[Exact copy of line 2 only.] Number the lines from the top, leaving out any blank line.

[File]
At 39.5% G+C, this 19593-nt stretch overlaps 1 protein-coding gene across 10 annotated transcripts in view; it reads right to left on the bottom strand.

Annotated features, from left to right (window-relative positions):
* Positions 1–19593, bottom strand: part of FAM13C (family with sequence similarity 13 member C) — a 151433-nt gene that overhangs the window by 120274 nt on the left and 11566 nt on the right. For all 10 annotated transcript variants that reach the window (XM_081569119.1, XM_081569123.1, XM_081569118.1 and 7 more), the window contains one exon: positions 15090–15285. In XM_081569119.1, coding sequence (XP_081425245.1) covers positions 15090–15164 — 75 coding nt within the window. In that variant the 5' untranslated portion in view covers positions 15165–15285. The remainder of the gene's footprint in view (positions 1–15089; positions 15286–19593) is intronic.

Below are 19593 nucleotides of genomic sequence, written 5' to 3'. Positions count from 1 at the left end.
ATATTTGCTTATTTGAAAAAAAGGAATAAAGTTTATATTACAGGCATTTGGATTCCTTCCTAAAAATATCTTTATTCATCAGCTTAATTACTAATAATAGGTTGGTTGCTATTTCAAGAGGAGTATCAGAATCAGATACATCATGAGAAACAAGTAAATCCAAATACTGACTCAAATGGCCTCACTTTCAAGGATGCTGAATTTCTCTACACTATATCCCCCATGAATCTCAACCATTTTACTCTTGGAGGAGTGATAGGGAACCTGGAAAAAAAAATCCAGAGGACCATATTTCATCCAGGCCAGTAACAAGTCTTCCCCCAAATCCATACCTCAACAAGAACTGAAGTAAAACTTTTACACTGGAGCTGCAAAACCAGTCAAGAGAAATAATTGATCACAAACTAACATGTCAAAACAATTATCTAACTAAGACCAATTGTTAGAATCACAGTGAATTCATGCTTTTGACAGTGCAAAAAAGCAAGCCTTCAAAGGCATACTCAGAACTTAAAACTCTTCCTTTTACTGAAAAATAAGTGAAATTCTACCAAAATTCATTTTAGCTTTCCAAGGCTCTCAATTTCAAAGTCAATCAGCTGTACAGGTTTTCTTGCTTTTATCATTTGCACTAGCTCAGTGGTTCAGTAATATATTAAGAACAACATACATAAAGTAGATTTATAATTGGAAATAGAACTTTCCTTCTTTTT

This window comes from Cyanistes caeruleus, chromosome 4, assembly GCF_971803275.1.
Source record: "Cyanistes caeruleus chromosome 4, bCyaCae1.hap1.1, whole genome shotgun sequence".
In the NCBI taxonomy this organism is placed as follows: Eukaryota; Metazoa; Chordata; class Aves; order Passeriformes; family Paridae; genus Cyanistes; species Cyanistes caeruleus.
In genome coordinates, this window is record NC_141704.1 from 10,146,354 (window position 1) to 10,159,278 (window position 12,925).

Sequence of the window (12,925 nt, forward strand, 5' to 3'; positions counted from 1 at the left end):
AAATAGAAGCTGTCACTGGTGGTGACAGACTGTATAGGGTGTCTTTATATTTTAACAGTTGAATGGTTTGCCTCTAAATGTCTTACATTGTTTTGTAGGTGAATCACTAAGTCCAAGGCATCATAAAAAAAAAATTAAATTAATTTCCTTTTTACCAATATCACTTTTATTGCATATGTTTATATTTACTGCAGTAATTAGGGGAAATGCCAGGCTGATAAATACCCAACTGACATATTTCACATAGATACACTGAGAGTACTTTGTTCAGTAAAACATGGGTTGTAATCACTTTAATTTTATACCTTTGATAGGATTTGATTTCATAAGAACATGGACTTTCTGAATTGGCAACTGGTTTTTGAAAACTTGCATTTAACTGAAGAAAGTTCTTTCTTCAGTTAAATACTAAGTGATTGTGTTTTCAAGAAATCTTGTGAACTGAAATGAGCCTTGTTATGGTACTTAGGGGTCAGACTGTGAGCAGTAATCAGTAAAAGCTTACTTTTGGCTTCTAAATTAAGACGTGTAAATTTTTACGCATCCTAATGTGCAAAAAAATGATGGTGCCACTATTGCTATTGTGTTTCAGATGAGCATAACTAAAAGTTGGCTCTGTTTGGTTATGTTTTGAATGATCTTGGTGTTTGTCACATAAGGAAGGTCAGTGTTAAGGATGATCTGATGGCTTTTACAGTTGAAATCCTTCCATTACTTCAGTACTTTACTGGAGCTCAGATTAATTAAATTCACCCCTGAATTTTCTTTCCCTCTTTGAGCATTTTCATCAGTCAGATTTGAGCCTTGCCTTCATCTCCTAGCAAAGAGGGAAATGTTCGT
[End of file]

Annotated features, from left to right (window-relative positions):